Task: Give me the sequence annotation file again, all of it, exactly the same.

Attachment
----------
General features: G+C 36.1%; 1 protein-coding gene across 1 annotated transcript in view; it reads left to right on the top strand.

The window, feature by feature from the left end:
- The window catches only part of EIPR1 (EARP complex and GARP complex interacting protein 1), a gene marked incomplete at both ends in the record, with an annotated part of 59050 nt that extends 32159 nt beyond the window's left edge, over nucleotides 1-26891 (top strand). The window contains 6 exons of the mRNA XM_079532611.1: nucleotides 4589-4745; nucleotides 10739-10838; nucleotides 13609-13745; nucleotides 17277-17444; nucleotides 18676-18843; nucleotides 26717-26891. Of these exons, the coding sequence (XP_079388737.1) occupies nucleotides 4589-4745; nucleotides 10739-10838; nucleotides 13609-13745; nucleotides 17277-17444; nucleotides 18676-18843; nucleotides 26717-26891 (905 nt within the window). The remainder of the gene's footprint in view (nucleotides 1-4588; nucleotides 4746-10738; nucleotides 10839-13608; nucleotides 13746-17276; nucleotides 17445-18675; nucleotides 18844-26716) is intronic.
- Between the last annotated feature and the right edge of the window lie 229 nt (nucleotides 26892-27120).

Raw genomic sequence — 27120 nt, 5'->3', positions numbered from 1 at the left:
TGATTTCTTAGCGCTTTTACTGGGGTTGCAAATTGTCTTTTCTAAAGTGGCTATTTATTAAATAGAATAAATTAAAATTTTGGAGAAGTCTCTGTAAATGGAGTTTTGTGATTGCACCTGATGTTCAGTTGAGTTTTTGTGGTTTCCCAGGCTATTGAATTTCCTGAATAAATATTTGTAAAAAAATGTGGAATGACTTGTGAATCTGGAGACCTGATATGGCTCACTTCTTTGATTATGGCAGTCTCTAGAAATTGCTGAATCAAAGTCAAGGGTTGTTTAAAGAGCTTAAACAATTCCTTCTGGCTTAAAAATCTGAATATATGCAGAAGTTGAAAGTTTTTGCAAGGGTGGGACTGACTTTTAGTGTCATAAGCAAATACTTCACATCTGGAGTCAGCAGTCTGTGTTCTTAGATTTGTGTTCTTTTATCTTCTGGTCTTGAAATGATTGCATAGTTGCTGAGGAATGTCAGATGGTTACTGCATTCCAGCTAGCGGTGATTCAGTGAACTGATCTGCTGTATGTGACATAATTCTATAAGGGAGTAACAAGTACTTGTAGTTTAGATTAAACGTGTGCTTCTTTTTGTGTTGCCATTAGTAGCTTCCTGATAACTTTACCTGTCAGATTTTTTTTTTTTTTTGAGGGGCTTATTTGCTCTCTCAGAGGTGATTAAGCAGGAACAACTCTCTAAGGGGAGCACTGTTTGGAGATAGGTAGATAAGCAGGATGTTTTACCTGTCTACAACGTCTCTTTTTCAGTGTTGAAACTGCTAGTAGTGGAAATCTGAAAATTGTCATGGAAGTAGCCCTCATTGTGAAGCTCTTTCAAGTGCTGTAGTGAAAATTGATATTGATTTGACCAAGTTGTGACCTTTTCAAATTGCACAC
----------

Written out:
General features: G+C 36.1%; 1 protein-coding gene across 1 annotated transcript in view; it reads left to right on the top strand.

The window, feature by feature from the left end:
- The window catches only part of EIPR1 (EARP complex and GARP complex interacting protein 1), a gene marked incomplete at both ends in the record, with an annotated part of 59050 nt that extends 32159 nt beyond the window's left edge, over nucleotides 1-26891 (top strand). The window contains 6 exons of the mRNA XM_079532611.1: nucleotides 4589-4745; nucleotides 10739-10838; nucleotides 13609-13745; nucleotides 17277-17444; nucleotides 18676-18843; nucleotides 26717-26891. Of these exons, the coding sequence (XP_079388737.1) occupies nucleotides 4589-4745; nucleotides 10739-10838; nucleotides 13609-13745; nucleotides 17277-17444; nucleotides 18676-18843; nucleotides 26717-26891 (905 nt within the window). The remainder of the gene's footprint in view (nucleotides 1-4588; nucleotides 4746-10738; nucleotides 10839-13608; nucleotides 13746-17276; nucleotides 17445-18675; nucleotides 18844-26716) is intronic.
- Between the last annotated feature and the right edge of the window lie 229 nt (nucleotides 26892-27120).

Raw genomic sequence — 27120 nt, 5'->3', positions numbered from 1 at the left:
TGATTTCTTAGCGCTTTTACTGGGGTTGCAAATTGTCTTTTCTAAAGTGGCTATTTATTAAATAGAATAAATTAAAATTTTGGAGAAGTCTCTGTAAATGGAGTTTTGTGATTGCACCTGATGTTCAGTTGAGTTTTTGTGGTTTCCCAGGCTATTGAATTTCCTGAATAAATATTTGTAAAAAAATGTGGAATGACTTGTGAATCTGGAGACCTGATATGGCTCACTTCTTTGATTATGGCAGTCTCTAGAAATTGCTGAATCAAAGTCAAGGGTTGTTTAAAGAGCTTAAACAATTCCTTCTGGCTTAAAAATCTGAATATATGCAGAAGTTGAAAGTTTTTGCAAGGGTGGGACTGACTTTTAGTGTCATAAGCAAATACTTCACATCTGGAGTCAGCAGTCTGTGTTCTTAGATTTGTGTTCTTTTATCTTCTGGTCTTGAAATGATTGCATAGTTGCTGAGGAATGTCAGATGGTTACTGCATTCCAGCTAGCGGTGATTCAGTGAACTGATCTGCTGTATGTGACATAATTCTATAAGGGAGTAACAAGTACTTGTAGTTTAGATTAAACGTGTGCTTCTTTTTGTGTTGCCATTAGTAGCTTCCTGATAACTTTACCTGTCAGATTTTTTTTTTTTTTTGAGGGGCTTATTTGCTCTCTCAGAGGTGATTAAGCAGGAACAACTCTCTAAGGGGAGCACTGTTTGGAGATAGGTAGATAAGCAGGATGTTTTACCTGTCTACAACGTCTCTTTTTCAGTGTTGAAACTGCTAGTAGTGGAAATCTGAAAATTGTCATGGAAGTAGCCCTCATTGTGAAGCTCTTTCAAGTGCTGTAGTGAAAATTGATATTGATTTGACCAAGTTGTGACCTTTTCAAATTGCACAC